In this case, the Claimants worked as “educators” for the National Gallery in London on a purportedly self-employed basis. Their core role was to deliver talks, lectures and workshops at the Gallery and elsewhere, until a reorganisation by the Gallery resulted in the Gallery terminating their services.
The educators were engaged on contractual terms that stated there was no guarantee of a regular supply of work and that educators were at liberty to turn down any offer of work which they received, for any reason. Educators were not penalised for declining work. The Gallery did not go beyond assurances that it would offer as much work as it could and that it would seek to distribute assignments equitably. The educators were paid standard fees for each assignment. The rate of pay, depending on the nature of the assignment, was set by the Gallery. None of the Claimants worked set hours. Fees for the assignments undertaken were authorised for payment against pay claim forms submitted by the educators. Payments were made through the payroll and subject to deductions for income tax and national insurance contributions. The decision to deduct tax and N.I was made following an HMRC adjudication which determined that the educators were employees for tax purposes. Both sides disagreed with this tax decision, but the Gallery was compelled to implement it.
The Tribunal’s conclusions
- Right of Substitution
In order to establish worker status, there must be an agreement to provide personal service. The tribunal was satisfied on the facts that there was no right of substitution and no practice of appointing substitute educators in reality. The tribunal found that despite the fact there was no contractual right or practice of swapping assignments between educators, it was plain that the assignments were agreements for personal services.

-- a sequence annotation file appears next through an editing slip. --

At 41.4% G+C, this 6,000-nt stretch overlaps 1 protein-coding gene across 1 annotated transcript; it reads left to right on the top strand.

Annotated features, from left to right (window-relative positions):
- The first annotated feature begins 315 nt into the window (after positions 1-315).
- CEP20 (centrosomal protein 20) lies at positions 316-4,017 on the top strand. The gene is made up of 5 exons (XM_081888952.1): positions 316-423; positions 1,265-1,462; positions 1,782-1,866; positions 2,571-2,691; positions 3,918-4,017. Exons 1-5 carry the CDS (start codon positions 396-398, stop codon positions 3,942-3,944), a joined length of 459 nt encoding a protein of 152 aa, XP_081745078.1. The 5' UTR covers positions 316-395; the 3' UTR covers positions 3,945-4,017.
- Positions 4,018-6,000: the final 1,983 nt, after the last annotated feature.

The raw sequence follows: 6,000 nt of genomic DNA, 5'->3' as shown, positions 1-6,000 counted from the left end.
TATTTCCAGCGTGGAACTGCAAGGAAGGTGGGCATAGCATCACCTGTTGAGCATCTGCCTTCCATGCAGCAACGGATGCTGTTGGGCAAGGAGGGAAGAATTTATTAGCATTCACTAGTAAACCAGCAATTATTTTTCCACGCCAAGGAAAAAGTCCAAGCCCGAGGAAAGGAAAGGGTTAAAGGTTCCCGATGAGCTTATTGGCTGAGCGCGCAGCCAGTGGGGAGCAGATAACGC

- Control, appraisal and assessment
In order to establish employment status, there must be mutuality of obligation and a significant degree of control by the employer over the employee regarding how the work is carried out. Although this is a key test to establishing “employee” status (rather than the intermediary status of “worker”); clearly a significant degree of control will tend to negate the assertion that an individual is carrying on their own business on their own account in a self-employed capacity. The tribunal found that of particular importance to determining the degree of control by the Gallery over the educator’s method of work, were the Gallery’s requirements that the educators’ work must conform to current Gallery thinking and scholarship. For example, educators were not permitted to speak from notes or cue cards, were required to attend training courses and events organised by the Gallery, to attend meetings where decisions regarding the Gallery’s operations were made and, as part of an appraisal process, were observed by senior staff members and received detailed feedback and advice.
The tribunal found that the educators were to a substantial extent integrated into the Gallery’s organisation and were essentially “the face of the Gallery”. For example, they were required to adhere to the Gallery house style, to enforce the Gallery’s policies as representatives of the Gallery and were presented to the outside world as being members of the Gallery’s staff.
Other relevant factors that contradicted the Gallery’s contention that the educators were self-employed individuals, was the evidence that the Claimants were supplied with materials, facilities and support in numerous ways; the provision for educators to recover expenses and the Gallery’s retention of intellectual property rights in the Claimants’ work.
In short, the Claimants worked ‘for’ the Gallery as members of its team of educators during each individual assignment of work, the result being that the Claimants could pursue their claims for statutory worker rights, such as the right to receive statutory holiday pay accrued for the duration of each assignment. The lack of obligation between assignments to offer or accept work i.e. the fact that there was no “umbrella” contract of employment, defeated the educators' case that they were employees. As the educators were not found to be employees, their claims for unfair dismissal and claims of failure to consult ahead of redundancy could not proceed.